Fear of missing out is defined on Wikipedia as “a pervasive apprehension that others might be having rewarding experiences from which one is absent”. This social anxiety is characterized by “a desire to stay continually connected with what others are doing”.
Before I started writing this blog I thought it was just a cultural term that’s become popular but on reading a bit more about it, I realized that is an actual social anxiety and can become a serious threat to psychological stability of people.
Tokyo is a beautiful city if you like humans and urban living. If you love the greens, it’s probably not a place you might enjoy. I shared some of my reasons on moving to Tokyo in an earlier blog. My experiences over the last few months have been from “Oh my god. Why did I do this to myself!” to “How could I have ever lived in another city?”. I decided to move here only after doing a very quick analysis on cost of living. I had heard a lot of stories ranging from it’s not so bad to it’s crazy expensive. So after having lived here 3 months, I can share some more details on what to expect and what not to. Continue reading
The idea of Ego and the byproducts of it have been on my mind for the last few weeks. The concept of Ego is so strongly ingrained in our lives and worlds, in each culture and society perhaps, that it is difficult to look at it objectively. But given the recent events, I felt that it is something I want to think about, explore and write about.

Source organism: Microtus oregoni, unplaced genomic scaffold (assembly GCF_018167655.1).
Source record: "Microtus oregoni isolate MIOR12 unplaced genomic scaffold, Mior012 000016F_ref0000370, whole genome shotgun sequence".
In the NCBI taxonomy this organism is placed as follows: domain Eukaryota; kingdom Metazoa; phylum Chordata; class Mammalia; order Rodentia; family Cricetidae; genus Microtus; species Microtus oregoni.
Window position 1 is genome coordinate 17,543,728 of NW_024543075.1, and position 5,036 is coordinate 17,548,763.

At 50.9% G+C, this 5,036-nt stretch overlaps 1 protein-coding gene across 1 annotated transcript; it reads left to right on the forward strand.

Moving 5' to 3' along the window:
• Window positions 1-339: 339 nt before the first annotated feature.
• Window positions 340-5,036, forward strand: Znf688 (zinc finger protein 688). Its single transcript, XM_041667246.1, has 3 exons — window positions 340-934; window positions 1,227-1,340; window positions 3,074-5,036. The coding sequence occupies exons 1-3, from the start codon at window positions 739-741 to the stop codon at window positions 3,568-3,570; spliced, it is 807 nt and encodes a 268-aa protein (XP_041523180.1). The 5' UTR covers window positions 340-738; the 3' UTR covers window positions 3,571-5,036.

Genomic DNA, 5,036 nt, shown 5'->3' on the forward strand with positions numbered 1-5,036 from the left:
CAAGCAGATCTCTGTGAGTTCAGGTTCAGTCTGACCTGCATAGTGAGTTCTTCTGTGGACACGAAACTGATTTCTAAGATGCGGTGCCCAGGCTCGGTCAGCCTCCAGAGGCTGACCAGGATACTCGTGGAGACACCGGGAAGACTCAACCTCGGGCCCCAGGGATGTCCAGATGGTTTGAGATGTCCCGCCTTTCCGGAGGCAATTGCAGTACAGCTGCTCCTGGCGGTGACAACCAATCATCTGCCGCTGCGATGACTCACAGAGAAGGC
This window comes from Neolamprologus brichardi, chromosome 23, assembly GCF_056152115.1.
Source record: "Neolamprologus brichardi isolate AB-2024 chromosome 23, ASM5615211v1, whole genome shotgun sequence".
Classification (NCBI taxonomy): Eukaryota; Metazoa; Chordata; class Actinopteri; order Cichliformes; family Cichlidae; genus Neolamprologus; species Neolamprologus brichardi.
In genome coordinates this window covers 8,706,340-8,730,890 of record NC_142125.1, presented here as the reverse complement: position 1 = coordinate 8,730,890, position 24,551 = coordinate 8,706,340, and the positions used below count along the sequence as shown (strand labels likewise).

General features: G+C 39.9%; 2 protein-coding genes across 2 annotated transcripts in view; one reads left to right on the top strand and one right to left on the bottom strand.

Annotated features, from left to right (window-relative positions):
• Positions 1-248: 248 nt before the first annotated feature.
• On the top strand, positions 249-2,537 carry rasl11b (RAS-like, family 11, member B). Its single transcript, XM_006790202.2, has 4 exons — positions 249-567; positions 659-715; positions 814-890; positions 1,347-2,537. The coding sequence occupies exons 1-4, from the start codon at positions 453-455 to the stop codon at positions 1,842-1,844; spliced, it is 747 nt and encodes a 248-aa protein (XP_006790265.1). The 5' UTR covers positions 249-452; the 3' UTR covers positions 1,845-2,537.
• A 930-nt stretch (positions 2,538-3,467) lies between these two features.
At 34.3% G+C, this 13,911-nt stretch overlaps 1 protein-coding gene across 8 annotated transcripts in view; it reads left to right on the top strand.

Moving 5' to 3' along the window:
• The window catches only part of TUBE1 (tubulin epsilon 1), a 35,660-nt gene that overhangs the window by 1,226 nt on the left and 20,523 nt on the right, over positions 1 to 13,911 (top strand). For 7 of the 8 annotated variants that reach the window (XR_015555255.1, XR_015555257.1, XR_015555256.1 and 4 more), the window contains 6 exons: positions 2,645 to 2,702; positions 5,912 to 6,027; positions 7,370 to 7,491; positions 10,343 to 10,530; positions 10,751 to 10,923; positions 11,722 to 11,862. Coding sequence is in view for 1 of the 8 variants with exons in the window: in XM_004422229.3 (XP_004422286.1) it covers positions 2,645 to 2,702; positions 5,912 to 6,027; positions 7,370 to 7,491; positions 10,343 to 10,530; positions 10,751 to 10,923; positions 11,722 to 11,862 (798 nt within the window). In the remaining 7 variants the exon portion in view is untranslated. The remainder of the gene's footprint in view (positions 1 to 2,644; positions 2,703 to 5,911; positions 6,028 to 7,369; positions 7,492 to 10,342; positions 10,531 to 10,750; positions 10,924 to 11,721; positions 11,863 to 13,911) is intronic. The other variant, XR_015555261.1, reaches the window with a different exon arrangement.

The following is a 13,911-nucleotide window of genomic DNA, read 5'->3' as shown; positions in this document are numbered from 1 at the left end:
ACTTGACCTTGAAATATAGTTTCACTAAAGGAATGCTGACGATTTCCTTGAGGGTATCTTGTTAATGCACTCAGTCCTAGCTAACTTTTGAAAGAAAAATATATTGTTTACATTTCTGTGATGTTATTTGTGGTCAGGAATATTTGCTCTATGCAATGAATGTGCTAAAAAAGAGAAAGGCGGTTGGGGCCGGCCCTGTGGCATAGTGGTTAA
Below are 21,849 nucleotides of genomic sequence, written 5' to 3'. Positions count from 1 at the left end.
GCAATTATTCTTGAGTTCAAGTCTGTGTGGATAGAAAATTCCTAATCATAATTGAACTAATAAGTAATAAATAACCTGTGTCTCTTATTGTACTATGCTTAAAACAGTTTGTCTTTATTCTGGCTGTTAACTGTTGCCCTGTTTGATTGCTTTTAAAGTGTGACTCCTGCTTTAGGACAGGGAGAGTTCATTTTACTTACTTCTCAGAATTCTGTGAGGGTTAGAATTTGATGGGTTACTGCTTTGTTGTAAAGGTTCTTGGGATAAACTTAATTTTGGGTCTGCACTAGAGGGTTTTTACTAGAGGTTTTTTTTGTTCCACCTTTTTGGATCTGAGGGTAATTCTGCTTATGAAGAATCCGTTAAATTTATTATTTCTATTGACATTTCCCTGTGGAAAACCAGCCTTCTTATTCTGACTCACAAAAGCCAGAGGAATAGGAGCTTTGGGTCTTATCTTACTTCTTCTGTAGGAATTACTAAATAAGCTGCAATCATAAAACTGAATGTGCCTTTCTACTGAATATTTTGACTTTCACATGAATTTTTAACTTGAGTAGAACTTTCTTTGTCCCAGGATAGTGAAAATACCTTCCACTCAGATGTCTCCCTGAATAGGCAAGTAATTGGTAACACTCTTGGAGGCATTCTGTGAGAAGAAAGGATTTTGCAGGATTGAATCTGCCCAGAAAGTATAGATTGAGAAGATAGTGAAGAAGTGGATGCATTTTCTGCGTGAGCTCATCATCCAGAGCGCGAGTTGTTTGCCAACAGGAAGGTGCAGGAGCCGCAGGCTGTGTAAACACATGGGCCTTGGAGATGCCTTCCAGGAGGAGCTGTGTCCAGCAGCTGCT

The ego is used to refer to the concept of Self. In most cases, I would consider ego as the separating self. Because the idea of ego is to represent the self that differentiates you from the rest. It defines the I among we. It outlines the uniqueness of each individual. It is how we define our self-worth in most cases.
The idea of minimalism is largely known to people in some form or other. However the term minimalism being used to represent this idea may not be very popular or mainstream. The interesting part though, in my personal experience, has been that those who do know the term minimalism have strong opinion on it. They might be strongly in favor of it and consider it a life enhancing tool or they might be strongly not in favor of this and consider it a waste of time and a blight on human nature.
I was largely unaware of this term a few years ago. And I don’t remember when I did start understanding the term but I remember calling myself a minimalist at least a few times in the last 5 years or so. I happened to watch a documentary, sometime in 2017, on Netflix called Minimalism and that helped coalesce some of my thoughts into more coherent opinions. If you would like to watch it, check out this website. Continue reading
I have been here almost 2 weeks and there are things I see / experience here that sometimes delight me and at other times flummoxes me!
- The very first thing that hits you is the size of apartments. When we entered our company provided accommodation, we were at a loss initially on how small a 2 bedroom apartment can be. A 1 bedroom place is less than 45 m2 (about 485 sq ft) generally and 2 bedroom places are 65 m2 (650 sq ft) perhaps.